Take Japan’s My Number ID (Individual Number Card) for example. The digital version finally launched on Android in May, after significant delays, but there are significant problems with the whole My Number ID card system. At the same time a different branch of the Japanese government wants to mandate open app stores. When Tim Cook met up with Japanese Prime Minister Kishida at the end of Apple’s Japanese charm offensive tour this past December, Tim gently waffled on committing to support My Number ID in Wallet due to unspecified ‘privacy concerns’. As in ‘you can forgot about privacy, security and My Number ID in Wallet if your government mandates side loading apps’.
Unveiling Tap to Present ID on iPhone now, well before the service actually launches ‘later this year’, works as a defense strategy against such government attempts to recklessly remove Apple as gatekeeper of their own devices. iPhone customers won’t trust using a digital ID unless they can be assured that Apple is playing gatekeeper. No Apple gatekeeper, no digital ID for the rest of us, it’s that simple. It all comes down to privacy and trust.
Notice: The VISA payment network is blocking foreign issue VISA credit cards for Apple Pay In-App use with Suica, PASMO, ICOCA. Attempts to add money to the card in Wallet result in a ‘Payment Not Completed’ error shown:
The issue has been ongoing since early August 2022. Use Mastercard, AMEX and UnionPay credit cards for adding money to Apple Pay Suica in Wallet app. More foreign issue credit and debit cards work for Apple Pay Suica than PASMO or ICOCA. Here’s the current situation based on online user feedback:
Non-JP VISA: credit cards are blocked by VISA for adding money to Suica, PASMO, ICOCA. Some credit cards may work sporadically but only temporarily. Some VISA debit cards work for adding money to Suica: DKB, Hyundai Zero, ANZ. Boursorama, Revolut and WISE work depending on the country of the account, no other issuers confirmed though more seem to be working over time. Non-JP Mastercard: cards work for adding money to Suica, some credit cards are not working for PASMO depending on the issuer. Some debit cards may be limited by the ATM withdrawal limit. Mastercard is not currently working for adding money to ICOCA. Non-JP AMEX: cards work for adding money to Suica, PASMO, ICOCA. UnionPay: cards work for adding money to Suica, PASMO, ICOCA.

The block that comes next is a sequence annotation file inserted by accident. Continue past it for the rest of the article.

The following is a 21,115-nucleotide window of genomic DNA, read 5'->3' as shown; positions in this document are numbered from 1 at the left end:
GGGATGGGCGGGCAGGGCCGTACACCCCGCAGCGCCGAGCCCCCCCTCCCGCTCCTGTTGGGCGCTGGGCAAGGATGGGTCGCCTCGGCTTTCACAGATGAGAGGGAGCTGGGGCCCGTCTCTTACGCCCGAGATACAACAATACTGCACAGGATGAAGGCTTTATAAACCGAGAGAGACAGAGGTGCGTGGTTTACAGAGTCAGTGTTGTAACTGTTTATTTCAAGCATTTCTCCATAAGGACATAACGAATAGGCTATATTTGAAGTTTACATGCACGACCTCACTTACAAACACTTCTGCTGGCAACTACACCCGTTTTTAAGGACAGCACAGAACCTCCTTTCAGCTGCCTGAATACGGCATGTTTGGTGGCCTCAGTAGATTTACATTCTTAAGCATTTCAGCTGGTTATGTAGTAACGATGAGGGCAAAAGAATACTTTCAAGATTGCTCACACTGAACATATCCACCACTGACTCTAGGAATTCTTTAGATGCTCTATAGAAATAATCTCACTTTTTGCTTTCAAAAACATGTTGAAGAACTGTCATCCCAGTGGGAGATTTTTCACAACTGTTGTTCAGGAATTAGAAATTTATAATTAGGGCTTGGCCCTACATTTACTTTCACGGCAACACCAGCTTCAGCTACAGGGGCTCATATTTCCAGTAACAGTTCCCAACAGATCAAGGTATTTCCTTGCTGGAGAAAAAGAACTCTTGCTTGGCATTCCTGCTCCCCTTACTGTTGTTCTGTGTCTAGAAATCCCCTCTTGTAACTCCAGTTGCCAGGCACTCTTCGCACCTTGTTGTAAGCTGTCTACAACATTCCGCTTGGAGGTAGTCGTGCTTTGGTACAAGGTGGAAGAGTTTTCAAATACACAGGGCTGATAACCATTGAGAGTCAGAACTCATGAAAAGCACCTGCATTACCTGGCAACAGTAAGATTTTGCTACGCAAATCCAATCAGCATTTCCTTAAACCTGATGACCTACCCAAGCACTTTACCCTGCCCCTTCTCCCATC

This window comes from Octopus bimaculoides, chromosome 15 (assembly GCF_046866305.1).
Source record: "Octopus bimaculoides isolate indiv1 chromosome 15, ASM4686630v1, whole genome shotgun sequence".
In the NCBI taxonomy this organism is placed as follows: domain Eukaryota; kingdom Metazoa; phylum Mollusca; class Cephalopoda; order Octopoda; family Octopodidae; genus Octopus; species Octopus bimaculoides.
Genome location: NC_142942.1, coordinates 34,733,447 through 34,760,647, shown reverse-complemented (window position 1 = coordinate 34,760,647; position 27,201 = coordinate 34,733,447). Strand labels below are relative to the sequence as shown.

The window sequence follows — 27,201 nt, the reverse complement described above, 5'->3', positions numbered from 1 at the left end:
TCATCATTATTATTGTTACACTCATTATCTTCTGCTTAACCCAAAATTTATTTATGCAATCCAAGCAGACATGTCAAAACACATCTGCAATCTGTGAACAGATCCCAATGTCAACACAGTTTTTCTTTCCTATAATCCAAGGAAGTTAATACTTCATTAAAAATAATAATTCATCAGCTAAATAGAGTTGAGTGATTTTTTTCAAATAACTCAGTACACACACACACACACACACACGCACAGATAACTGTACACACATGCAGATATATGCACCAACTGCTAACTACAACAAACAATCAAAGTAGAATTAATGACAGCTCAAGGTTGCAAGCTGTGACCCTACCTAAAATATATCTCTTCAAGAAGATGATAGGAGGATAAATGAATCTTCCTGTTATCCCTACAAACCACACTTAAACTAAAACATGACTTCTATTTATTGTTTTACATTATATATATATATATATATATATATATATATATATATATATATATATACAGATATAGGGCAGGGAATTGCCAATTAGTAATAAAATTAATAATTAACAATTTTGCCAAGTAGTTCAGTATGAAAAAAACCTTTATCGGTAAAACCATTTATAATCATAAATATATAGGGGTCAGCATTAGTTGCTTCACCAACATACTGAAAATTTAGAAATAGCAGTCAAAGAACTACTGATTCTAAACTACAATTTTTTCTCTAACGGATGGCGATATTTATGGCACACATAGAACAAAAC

Pass-through workaround option for inbound VISA card users from EU • UK (VISA credit and debit), US (VISA debit only): link VISA with a Curve Mastercard added to Apple Pay Wallet to add money to Suica indirectly with VISA.
New developments will be posted to this page, feedback from users is much appreciated.
Common issues are explained here in more detail and include Suica App or PASMO App use to resolve network issues not covered in the official but limited English language support pages. There is also a support tip list at the bottom.
Make sure you perform troubleshooting outside of the Mobile Suica • PASMO • ICOCA service maintenance downtime window that runs nightly 2 am ~ 4 am JST .
Recharge and Network Issues The majority of Apple Pay Suica • PASMO issues are due to poor network connection issues, usually when using free WiFi, auto-connect carrier WiFi, or in crowded areas with maxed out mobile connectivity. Always make sure your device has a robust internet connection when recharging in Wallet app, especially when using Suica or PASMO apps.